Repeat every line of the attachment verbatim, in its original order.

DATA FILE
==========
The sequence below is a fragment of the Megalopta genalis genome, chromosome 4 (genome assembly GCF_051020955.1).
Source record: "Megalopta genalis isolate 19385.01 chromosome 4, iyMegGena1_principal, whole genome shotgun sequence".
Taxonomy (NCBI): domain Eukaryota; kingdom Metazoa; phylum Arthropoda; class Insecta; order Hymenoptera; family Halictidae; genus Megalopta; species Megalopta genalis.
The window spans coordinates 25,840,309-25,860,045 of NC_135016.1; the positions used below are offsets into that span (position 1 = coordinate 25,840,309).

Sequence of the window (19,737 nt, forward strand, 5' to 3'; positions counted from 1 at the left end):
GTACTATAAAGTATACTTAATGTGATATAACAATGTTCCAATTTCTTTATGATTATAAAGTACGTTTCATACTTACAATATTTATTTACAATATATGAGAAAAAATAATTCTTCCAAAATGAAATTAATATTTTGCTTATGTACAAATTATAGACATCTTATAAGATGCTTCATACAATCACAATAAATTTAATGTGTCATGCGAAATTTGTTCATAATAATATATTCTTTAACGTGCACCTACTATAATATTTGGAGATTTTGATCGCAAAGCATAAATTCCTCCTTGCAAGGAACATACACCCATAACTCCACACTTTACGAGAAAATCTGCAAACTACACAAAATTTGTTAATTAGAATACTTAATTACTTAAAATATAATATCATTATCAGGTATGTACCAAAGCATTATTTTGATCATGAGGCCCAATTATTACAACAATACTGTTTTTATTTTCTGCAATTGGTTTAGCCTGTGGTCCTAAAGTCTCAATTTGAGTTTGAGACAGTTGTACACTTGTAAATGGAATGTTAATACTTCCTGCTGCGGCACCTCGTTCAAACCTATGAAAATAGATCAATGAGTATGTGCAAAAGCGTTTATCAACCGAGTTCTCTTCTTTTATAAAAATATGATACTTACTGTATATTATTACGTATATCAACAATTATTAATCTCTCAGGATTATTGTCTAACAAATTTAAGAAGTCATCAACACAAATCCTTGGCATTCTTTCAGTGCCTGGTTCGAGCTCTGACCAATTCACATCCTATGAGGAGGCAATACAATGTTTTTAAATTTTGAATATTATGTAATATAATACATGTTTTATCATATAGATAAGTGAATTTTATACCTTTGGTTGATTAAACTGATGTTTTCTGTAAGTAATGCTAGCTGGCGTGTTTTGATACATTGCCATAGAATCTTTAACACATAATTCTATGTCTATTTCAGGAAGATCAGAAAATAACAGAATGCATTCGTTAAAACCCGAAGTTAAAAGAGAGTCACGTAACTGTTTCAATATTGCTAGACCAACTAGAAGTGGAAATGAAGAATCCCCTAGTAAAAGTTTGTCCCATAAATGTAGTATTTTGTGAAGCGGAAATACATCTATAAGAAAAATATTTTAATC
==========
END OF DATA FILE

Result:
The sequence below is a fragment of the Megalopta genalis genome, chromosome 4 (genome assembly GCF_051020955.1).
Source record: "Megalopta genalis isolate 19385.01 chromosome 4, iyMegGena1_principal, whole genome shotgun sequence".
Taxonomy (NCBI): domain Eukaryota; kingdom Metazoa; phylum Arthropoda; class Insecta; order Hymenoptera; family Halictidae; genus Megalopta; species Megalopta genalis.
The window spans coordinates 25,840,309-25,860,045 of NC_135016.1; the positions used below are offsets into that span (position 1 = coordinate 25,840,309).

Sequence of the window (19,737 nt, forward strand, 5' to 3'; positions counted from 1 at the left end):
GTACTATAAAGTATACTTAATGTGATATAACAATGTTCCAATTTCTTTATGATTATAAAGTACGTTTCATACTTACAATATTTATTTACAATATATGAGAAAAAATAATTCTTCCAAAATGAAATTAATATTTTGCTTATGTACAAATTATAGACATCTTATAAGATGCTTCATACAATCACAATAAATTTAATGTGTCATGCGAAATTTGTTCATAATAATATATTCTTTAACGTGCACCTACTATAATATTTGGAGATTTTGATCGCAAAGCATAAATTCCTCCTTGCAAGGAACATACACCCATAACTCCACACTTTACGAGAAAATCTGCAAACTACACAAAATTTGTTAATTAGAATACTTAATTACTTAAAATATAATATCATTATCAGGTATGTACCAAAGCATTATTTTGATCATGAGGCCCAATTATTACAACAATACTGTTTTTATTTTCTGCAATTGGTTTAGCCTGTGGTCCTAAAGTCTCAATTTGAGTTTGAGACAGTTGTACACTTGTAAATGGAATGTTAATACTTCCTGCTGCGGCACCTCGTTCAAACCTATGAAAATAGATCAATGAGTATGTGCAAAAGCGTTTATCAACCGAGTTCTCTTCTTTTATAAAAATATGATACTTACTGTATATTATTACGTATATCAACAATTATTAATCTCTCAGGATTATTGTCTAACAAATTTAAGAAGTCATCAACACAAATCCTTGGCATTCTTTCAGTGCCTGGTTCGAGCTCTGACCAATTCACATCCTATGAGGAGGCAATACAATGTTTTTAAATTTTGAATATTATGTAATATAATACATGTTTTATCATATAGATAAGTGAATTTTATACCTTTGGTTGATTAAACTGATGTTTTCTGTAAGTAATGCTAGCTGGCGTGTTTTGATACATTGCCATAGAATCTTTAACACATAATTCTATGTCTATTTCAGGAAGATCAGAAAATAACAGAATGCATTCGTTAAAACCCGAAGTTAAAAGAGAGTCACGTAACTGTTTCAATATTGCTAGACCAACTAGAAGTGGAAATGAAGAATCCCCTAGTAAAAGTTTGTCCCATAAATGTAGTATTTTGTGAAGCGGAAATACATCTATAAGAAAAATATTTTAATC